As a SEA Semester student, you'll arrive in the famous oceanographic community of Woods Hole, Massachusetts and move in to SEA's coed residence halls on the Madden Campus.  Woods Hole, and the contiguous town of Falmouth, are radiant little examples of New England community.  Saltbox and shingle-style bungalows mix with stately victorian mansions, all framed by the waters of Vineyard Sound and Buzzards Bay.  You'll get to know your classmates pretty quickly because somebody's got to organize gathering up the components for dinner.  SEA tries to simulate the living conditions you'll find once you get on the ships, so right from the start you share everything.  Well, not everything, but you know...

In all likelihood, you'll make friends pretty quickly because the students who come to SEA are pretty much self-selecting for cool.  There's another classroom-at-sea program called Semester At Sea, that specializes in binge drinking in foreign ports.  That's not SEA.  If you get as far as applying for one of SEA's programs, you'll already be aware that this place is for real.  The coursework is as hard as anything else you have had to date, unless you're from MIT or something (pobrecito cabron!).  It's doable, but nontrivial, and you'll get all the support you could ask for.  It also means that you are at least nominally interested in the following things, how the world's oceans work, hands-on oceanography, the history, practice and culture of the sea, and learning to run a tall ship.  

For the next six weeks, you'll spend your days in class, or doing fieldwork, your afternoons pounding the books, and your evenings howling at the moon.  You are encouraged to bring a musical instrument if you play one, and spontaneous combustion is the rule rather than the exception.

Six weeks later, you have finals, snap a group photo and boogie off to meet your ship.  Depending on the program you are in, you'll either board the Cramer in the Atlantic, or the Seamans in the Pacific.  Typical port calls are Catalina Island, La Paz, Mexico, Costa Rica, Tahiti and Hawaii for Seamans , or Woods Hole, Maine, Nova Scotia, Barbados, Cuba and the Caribbean for Cramer.  After a night at anchor to get your sea legs, you're sailing.  You're also be doing oceanographic science, cooking, cleaning, navigating, climbing the mast, and laying on your back in the bow net with a friend,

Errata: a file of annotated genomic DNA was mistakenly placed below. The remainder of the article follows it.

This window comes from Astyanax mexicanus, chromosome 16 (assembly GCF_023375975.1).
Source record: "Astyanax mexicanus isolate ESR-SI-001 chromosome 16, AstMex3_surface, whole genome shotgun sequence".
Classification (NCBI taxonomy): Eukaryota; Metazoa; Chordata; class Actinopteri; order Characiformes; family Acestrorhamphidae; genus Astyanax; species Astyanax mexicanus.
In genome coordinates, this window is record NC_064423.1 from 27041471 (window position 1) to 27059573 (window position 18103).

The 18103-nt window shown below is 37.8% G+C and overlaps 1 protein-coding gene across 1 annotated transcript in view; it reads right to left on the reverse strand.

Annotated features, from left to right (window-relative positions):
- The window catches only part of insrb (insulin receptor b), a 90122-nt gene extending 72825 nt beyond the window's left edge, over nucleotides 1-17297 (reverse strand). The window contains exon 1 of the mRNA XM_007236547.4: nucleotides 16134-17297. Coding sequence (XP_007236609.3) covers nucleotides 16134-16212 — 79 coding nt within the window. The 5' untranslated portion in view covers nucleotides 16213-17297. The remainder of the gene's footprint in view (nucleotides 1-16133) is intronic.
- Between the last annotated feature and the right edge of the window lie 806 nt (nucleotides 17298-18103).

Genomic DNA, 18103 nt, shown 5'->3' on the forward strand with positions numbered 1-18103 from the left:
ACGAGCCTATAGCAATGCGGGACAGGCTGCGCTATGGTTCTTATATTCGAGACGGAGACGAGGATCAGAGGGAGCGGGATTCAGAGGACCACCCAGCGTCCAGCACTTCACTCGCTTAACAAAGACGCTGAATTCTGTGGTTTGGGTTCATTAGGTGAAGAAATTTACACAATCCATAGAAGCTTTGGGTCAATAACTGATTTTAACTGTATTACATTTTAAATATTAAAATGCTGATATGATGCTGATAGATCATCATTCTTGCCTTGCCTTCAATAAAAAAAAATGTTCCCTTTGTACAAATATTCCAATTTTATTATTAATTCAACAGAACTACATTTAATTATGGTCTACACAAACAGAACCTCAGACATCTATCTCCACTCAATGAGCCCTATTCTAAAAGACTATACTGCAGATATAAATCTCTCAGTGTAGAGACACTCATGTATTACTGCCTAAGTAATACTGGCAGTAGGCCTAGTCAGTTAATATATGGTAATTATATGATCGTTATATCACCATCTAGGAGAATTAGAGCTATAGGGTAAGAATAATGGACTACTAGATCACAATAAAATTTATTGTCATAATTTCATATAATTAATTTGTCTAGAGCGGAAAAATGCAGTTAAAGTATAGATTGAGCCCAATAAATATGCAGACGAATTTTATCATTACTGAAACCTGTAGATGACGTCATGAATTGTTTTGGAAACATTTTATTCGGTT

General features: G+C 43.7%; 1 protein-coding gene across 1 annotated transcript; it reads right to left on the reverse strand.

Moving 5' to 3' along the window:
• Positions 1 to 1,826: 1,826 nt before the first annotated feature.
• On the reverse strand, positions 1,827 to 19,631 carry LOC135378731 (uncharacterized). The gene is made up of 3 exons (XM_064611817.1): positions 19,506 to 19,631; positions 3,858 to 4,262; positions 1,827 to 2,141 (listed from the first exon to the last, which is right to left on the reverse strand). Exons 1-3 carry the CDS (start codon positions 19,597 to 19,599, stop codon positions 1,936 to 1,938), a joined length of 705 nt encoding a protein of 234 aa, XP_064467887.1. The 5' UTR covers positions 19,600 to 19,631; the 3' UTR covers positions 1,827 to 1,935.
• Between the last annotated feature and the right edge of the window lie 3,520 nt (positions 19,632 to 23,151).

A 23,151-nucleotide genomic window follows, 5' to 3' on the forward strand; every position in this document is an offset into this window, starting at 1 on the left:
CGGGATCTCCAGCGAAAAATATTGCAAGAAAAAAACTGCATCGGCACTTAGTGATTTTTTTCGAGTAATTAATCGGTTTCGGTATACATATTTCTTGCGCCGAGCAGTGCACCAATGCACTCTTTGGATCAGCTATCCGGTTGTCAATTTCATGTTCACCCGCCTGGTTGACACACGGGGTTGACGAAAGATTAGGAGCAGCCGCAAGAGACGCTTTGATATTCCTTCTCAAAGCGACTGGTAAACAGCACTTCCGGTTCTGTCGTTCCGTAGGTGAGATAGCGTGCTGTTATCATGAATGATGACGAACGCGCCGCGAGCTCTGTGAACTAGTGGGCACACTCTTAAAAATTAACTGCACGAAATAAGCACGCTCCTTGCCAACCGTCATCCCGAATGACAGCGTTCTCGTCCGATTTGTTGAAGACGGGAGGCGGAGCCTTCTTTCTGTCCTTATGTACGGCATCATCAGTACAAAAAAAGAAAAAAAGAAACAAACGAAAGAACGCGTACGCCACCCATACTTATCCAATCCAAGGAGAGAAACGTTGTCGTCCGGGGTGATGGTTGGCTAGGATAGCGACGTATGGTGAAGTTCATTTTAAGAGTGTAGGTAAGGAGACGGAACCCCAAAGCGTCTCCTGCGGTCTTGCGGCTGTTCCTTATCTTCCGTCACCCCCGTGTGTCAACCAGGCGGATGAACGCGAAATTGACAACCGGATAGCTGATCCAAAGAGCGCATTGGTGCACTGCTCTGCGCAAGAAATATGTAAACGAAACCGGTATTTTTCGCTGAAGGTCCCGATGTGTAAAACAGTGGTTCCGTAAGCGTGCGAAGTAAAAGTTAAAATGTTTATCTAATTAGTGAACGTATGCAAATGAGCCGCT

Just playing my guitar, 
lying underneath the stars 
and thankin the Lord for my fingers...

- Paul Simon

By the end of it, you'll be a "Schoonerman," (even if you started out as a grrrl). You'll also be an SEA alumnus, which for many people, means having some friends that you'll stay in touch with for the rest of your life.

It's so much fun that some students never leave, they just keep working on the schooners as deckhands, then mates and working towards their professional captain's license.  This is discouraged for obvious reasons, but guaranteed you'll get a permanent love of the sea, and the confidence that comes of doing some really hard, almost dangerous, stuff under adverse circumstances.  Hey, sailing a 50 meter tall ship is a real accomplishment, and by the end of the semester, you and your classmates will be running the whole damned thing.  How cool is that?

Reality check

SEA is expensive, and they can only handle about a hundred students a semester.  The tuition and expenses for SEA cost about the same amount as a semester at a private college.  This is a lot of money, but I don't think any apology is appropriate.  No one is getting rich at this (non-profit) institution. The programs they put on are inherently costly, and we want SEA to stay healthy financially. There is some limited financial aid available.  

SEA is also getting more selective in the admission process.  They typically receive more applications than they have berths for on the ships, so you'll want to write a really good essay, and have a decent set of grades when you apply.

SEA is a limited resource, in many senses, and a precious one.  If their program is a possibility for you, I'd encourage you to take a long look at their website, and contact them for more information.  Now.

Fair winds and following seas!


For more information

1 The SEA website: http://www.sea.edu

2 SEA Programs for High School Students: http://www.sea.edu/sea2000/admission2000/highschoolstudents.htm

3 SEA Programs for Teachers: http://www.sea.edu/sea2000/admission2000/teachers.htm

4 The SSV Westward has been retired and replaced by the Robert C. Seamans. Seamans was designed and built as a state of the art research vessel as well as a beautiful and fast sailing ship.